Monday, February 14, 2011

Sweet day

If it were up to me, the only gift acceptable or traditional on Valentine's Day would be chocolate. Just try eating roses, diamonds or lingerie. Well, maybe I should leave the latter off the list. There are purportedly edible versions, BUT ...lingerie isn't really a gift for the recipient anyway.

Here's to chocolate.

My husband bought me the chocolate pictured. He knows me. Sweet.

Wednesday, February 2, 2011

Wrapping up another year (dumpling recipe)

These dumplings tasted delicious in spite of improper folding.

Gong xi fa cai, xin nian kuai le, or happy new year, everyone!
The eve of the Chinese New Year found the family and me snowbound. The only thing I forgot to pick up before the storm was a package of dumplings, or jiao zi, for our dinner to celebrate the arrival of the Year of the Rabbit.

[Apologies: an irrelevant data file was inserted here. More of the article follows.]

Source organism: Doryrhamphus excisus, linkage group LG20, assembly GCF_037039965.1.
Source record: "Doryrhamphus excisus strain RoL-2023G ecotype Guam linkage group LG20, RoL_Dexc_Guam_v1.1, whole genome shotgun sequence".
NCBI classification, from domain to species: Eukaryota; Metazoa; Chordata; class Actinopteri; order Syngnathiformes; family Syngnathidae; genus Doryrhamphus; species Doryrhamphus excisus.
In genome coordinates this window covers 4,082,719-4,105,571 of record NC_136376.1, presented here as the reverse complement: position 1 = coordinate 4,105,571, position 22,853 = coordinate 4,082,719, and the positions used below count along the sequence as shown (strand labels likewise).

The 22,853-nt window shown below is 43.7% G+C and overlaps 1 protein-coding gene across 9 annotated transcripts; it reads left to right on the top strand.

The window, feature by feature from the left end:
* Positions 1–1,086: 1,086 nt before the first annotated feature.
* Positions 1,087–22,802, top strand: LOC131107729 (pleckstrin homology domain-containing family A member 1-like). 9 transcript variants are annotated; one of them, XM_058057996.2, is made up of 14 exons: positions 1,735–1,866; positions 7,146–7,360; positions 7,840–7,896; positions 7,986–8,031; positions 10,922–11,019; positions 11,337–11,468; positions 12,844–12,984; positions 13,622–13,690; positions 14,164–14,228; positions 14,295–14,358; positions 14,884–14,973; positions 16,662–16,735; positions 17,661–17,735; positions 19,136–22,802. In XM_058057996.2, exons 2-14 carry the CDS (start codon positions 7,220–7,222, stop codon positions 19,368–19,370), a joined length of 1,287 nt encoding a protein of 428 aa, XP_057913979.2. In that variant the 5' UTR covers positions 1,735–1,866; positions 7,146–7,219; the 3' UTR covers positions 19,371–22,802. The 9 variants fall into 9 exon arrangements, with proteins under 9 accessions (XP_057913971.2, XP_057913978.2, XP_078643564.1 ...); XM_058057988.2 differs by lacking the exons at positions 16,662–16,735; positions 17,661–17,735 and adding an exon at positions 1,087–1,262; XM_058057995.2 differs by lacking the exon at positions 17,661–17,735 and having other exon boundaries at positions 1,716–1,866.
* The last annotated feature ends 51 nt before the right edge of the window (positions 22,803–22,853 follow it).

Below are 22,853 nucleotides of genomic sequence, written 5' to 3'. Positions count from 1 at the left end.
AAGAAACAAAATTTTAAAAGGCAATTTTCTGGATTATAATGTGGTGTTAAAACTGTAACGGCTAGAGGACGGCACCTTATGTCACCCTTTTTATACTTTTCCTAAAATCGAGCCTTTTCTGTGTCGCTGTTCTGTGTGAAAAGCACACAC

That's almost like forgetting the stuffing or dressing to go with the Thanksgiving turkey. Heck, it may even be like forgetting the turkey in my home.

The only thing to do was make them from scratch, including the wrappers, or skins, for each dumpling. I've seen dumplings made, but when I was growing up my only contribution was eating the finished result. More recently, when I did make them occasionally, I usually bought a package of already-made wrappers. Oh, well. There's a first time for everything. I wasn't about to give up on my favorite traditional food for such an important holiday.

The filling was easy. In the refrigerator I had half a pound of ground pork that I originally planned to use in chili or empanadas. Pork was just what I needed for the dumplings, which I planned to pan fry until the bottoms were golden and crisp. When prepared that way, they are guo tie, or pot stickers. You can also steam them on a cabbage leaf or boil them. I like the crunchy bottom, so I fry them.